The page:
Saturday, September 23, 2017

Requiem For A Dog

As a child I feared dogs. I am not sure about the origins of this fear, but I had it from a very young age, to the point that I cannot remember when I was not afraid of them. It did not help that I grew up in a place where trashy people kept their miserable dogs tied to a tree in their back yards, where they would bark and growl menacingly. Or that people let their dogs run wild, like the house on the corner with a massive doberman. There was also the time that I went to the park about age nine and some idiot had their huge dog running unleashed. I ran out of fear and the dog chased me and tackled me to the ground. My friends who had dogs would mock me for my demands that the dog be kept away from me. I interpreted their attempts to jump up and greet me as threats.

In adulthood I learned to be able to barely tolerate dogs since my outright fear was too embarrassing. It was thus an unpleasant surprise ten years ago when I found out that the woman I was wooing long distance had a big dog. (We had met in a third location.) I knew for our relationship to work I would have to be able to deal with the dog, and I wasn't sure if I would be able to.

To my surprise, I fell in love with the dog. She was a border collie-Bernese mountain dog mix, a big furry friendly animal who did not bark or jump. Instead, she would just come up to me and nudge my hand with her snout, encouraging me to give her some attention. Hannah melted my heart and made it possible for me to love dogs, something that I never thought that I would ever be capable of doing.

I'm sure you know the rest of the story. I ended up marrying her owner. After two years in long-distance marriage limbo, I was able to move to New Jersey and live with my wife and our dog. I am not sure how it happened, but at some point the first year I arrived I became the primary dog walker. Every morning the first thing I did was to take Hannah on a walk around our Newark neighborhood. She was a local celebrity, especially when I walked her after work. Little kids would run up and beg to pet her, or look out the windows of their cars and shout "bow wow!" She also made a new improbable friend: my cat Stella. The two kept each other company while my wife and I were out at work, and when I came home neither animal seemed starved for attention.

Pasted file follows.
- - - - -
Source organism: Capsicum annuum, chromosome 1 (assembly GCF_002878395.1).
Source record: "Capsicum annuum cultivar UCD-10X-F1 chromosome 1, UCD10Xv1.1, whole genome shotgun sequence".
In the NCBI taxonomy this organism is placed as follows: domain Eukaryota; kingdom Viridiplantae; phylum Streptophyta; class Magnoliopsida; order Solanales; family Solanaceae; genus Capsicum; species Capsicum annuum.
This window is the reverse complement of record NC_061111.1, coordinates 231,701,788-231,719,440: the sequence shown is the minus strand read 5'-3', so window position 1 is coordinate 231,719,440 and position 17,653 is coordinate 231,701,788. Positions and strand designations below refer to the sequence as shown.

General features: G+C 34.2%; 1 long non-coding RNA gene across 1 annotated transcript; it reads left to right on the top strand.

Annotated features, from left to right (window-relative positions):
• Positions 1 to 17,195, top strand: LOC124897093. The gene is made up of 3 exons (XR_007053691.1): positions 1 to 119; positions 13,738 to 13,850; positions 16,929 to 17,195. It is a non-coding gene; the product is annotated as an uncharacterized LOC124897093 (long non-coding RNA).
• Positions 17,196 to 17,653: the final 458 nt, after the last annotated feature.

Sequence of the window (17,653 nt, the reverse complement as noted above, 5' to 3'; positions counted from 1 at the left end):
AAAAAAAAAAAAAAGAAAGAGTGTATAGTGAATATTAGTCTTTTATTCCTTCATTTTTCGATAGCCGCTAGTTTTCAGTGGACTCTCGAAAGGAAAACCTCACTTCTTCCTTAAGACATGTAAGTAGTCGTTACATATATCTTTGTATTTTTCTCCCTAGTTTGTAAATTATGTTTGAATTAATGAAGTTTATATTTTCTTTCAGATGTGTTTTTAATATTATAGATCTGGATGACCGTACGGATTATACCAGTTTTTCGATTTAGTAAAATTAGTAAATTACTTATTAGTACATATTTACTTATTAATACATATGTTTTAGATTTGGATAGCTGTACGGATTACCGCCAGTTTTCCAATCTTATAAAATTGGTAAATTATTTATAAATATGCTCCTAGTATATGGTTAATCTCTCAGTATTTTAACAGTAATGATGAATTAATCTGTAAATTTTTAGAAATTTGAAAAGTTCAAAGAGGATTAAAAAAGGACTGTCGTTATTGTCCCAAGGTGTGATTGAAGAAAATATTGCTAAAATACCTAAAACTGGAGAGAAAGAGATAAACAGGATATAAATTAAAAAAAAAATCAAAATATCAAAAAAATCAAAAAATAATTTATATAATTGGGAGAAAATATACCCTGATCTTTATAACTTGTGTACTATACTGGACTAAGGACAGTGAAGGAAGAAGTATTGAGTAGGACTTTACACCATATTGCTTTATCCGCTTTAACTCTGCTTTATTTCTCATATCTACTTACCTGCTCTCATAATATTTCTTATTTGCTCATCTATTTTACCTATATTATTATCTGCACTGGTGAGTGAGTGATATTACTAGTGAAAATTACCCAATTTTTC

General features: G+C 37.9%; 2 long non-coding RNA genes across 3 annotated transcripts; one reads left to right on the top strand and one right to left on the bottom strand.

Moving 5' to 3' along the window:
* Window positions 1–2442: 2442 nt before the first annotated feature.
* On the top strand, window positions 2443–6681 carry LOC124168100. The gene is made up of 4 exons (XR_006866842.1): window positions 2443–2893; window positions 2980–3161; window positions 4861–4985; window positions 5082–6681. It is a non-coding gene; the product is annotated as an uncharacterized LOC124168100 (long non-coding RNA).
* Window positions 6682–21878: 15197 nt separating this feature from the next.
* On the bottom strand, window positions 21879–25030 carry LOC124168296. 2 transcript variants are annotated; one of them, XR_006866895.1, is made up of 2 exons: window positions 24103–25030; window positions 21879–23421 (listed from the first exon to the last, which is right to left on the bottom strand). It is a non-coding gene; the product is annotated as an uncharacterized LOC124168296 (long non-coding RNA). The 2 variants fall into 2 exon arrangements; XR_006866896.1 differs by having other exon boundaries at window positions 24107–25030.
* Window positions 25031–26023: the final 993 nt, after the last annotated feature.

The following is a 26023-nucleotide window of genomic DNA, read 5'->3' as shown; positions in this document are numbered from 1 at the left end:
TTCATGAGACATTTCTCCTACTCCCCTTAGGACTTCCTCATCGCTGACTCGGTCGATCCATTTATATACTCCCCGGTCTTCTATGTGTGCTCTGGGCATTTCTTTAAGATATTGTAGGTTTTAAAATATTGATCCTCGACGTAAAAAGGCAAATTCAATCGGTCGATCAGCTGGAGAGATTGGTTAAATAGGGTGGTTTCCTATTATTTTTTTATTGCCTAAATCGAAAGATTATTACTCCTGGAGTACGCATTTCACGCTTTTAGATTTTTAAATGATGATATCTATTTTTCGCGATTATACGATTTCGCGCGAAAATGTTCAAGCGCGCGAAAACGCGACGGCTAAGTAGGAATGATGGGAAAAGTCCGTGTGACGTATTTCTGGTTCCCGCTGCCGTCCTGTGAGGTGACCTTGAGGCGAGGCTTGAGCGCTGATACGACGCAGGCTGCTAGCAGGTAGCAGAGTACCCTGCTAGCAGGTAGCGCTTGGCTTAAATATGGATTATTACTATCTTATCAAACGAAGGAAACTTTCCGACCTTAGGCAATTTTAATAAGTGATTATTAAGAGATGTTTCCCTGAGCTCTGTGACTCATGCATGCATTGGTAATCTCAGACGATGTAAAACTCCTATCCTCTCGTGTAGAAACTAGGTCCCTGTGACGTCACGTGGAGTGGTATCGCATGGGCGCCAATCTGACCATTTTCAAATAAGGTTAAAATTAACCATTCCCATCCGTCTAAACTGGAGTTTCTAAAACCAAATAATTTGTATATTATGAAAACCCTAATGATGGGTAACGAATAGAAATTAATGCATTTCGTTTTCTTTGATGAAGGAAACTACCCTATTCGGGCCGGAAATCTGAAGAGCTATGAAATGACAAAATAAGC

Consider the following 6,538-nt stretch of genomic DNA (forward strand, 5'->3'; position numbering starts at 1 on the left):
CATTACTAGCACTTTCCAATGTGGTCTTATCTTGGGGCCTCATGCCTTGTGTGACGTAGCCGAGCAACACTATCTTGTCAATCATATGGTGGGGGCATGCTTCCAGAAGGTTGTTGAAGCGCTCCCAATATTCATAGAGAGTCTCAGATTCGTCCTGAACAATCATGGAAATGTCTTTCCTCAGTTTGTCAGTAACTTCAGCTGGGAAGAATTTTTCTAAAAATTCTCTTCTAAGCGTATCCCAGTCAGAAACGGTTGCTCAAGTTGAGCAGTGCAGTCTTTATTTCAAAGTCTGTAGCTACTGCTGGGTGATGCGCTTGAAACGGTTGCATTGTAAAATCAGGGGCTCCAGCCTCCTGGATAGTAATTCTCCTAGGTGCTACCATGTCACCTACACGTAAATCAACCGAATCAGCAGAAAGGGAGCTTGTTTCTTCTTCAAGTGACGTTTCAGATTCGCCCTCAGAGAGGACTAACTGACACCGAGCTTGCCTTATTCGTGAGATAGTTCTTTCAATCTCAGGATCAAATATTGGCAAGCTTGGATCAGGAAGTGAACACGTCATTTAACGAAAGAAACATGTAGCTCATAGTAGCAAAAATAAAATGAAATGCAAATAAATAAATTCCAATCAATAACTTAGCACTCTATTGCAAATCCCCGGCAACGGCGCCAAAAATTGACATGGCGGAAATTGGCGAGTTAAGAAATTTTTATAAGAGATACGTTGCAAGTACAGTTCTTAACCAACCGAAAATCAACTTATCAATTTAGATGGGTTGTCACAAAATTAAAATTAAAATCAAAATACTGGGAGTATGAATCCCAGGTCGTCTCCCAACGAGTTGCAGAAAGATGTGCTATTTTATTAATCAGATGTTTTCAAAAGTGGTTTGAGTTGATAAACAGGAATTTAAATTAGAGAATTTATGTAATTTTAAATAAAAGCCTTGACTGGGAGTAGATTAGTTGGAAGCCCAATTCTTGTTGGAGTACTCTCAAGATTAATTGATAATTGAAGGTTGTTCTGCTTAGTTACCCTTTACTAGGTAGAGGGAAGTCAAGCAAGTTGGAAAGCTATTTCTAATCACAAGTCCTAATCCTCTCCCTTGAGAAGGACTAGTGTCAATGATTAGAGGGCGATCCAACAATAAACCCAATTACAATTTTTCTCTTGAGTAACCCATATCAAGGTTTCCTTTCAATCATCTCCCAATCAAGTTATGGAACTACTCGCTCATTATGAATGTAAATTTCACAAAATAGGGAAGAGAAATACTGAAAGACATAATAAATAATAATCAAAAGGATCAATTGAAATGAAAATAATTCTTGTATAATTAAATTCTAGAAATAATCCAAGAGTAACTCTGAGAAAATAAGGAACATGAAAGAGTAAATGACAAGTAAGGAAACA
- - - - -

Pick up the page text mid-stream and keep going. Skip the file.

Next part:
Hannah was ecstatic to have two parents rather than one. Her nightly ritual was to take a flying leap into our bed and nestle herself between the two of us, despite her sixty pound weight. The next year, that changed in ways I still feel guilty about. As we welcomed two girls into our life, Hannah was now permanently demoted. The first night we had them at home she was at least fiercely protective of the girls. However, as they grew older and started crawling, we had to keep her separate with a baby gate, something that she very obviously resented. I still kept walking her, and would slyly brag to my spouse that Hannah had switched her primary allegiance to me.

At least when our children were a year and a half old we moved out of our Newark apartment into a house. Hannah obviously enjoyed having more space, both indoors and outdoors, but sadly her feline companion died a year later. Her health took a deep dip, to the point that we thought Hannah was going to follow her into the grave. She managed to recover, and my daughters even began to develope a more sympathetic relationship with her.

Unfortunately, Hannah's health went into decline, as your would expect from a old dog. She had issues with incontinence that often frayed my patience and meant some very unpleasant surprises when I came home from work, stressed and exhausted. Some medicine helped with this, but she was not the enthusiastic dog she used to be. Instead of dragging me down the block on our walks, I had to cajole her to get out of the house. Last Thanksgiving I was seriously frightened at her health, but she managed to rebound to give us another year together.

Sluggish but cheerful, I hoped that Hannah was going to see another spring. But it was not to be. On Wednesday, as I was riding the train home from work, my wife let me know that she could suddenly barely stand, and was going into seizures. We both knew it was time. At the vet's office, it was obvious that she felt the same way too. In those horrible minutes of having to wait for the doctor to come in, I just kept petting and petting her, all while her face held the same panting grin that had melted my heart years ago. Her eyes had were now clouded, but she was still the same loving dog I'd known for a decade. I soon gazed into that face for the last time. When we came home we had to tell our daughters the news. One was nonplussed, the other shrieked a shriek of grief and despair that let me know that she understood what death meant, probably for the first time in her young life.

I'm trying not to let those last moments dominate my memory. Today, as the time for our usual late afternoon walk came around, I felt such an absence. I remembered all those walks with Hannah dragging me around. I remember her delighting all the neighborhood kids. I remembered a dog companion who made me capable of loving dogs. I do not think I will be able to love another one the same.

1 comment:

Terry said...

I'm so sorry for your loss. A lifelong pet owner, I know too well that grief. People who don't care for pets will never understand that they are truly members of the family. They give us unconditional love, sometimes comedy, are sometimes aggravating and adorable - sometimes at the same time. They are part of our memories of good times and bad, life milestones, and who we used to be. Nothing hurts like the loss of a pet. I hold all of my gone-away pets in a special place in my heart. Of course you know you gave Hannah a wonderful, joyous life. That will come to the front as the grief works itself out. Love always wins.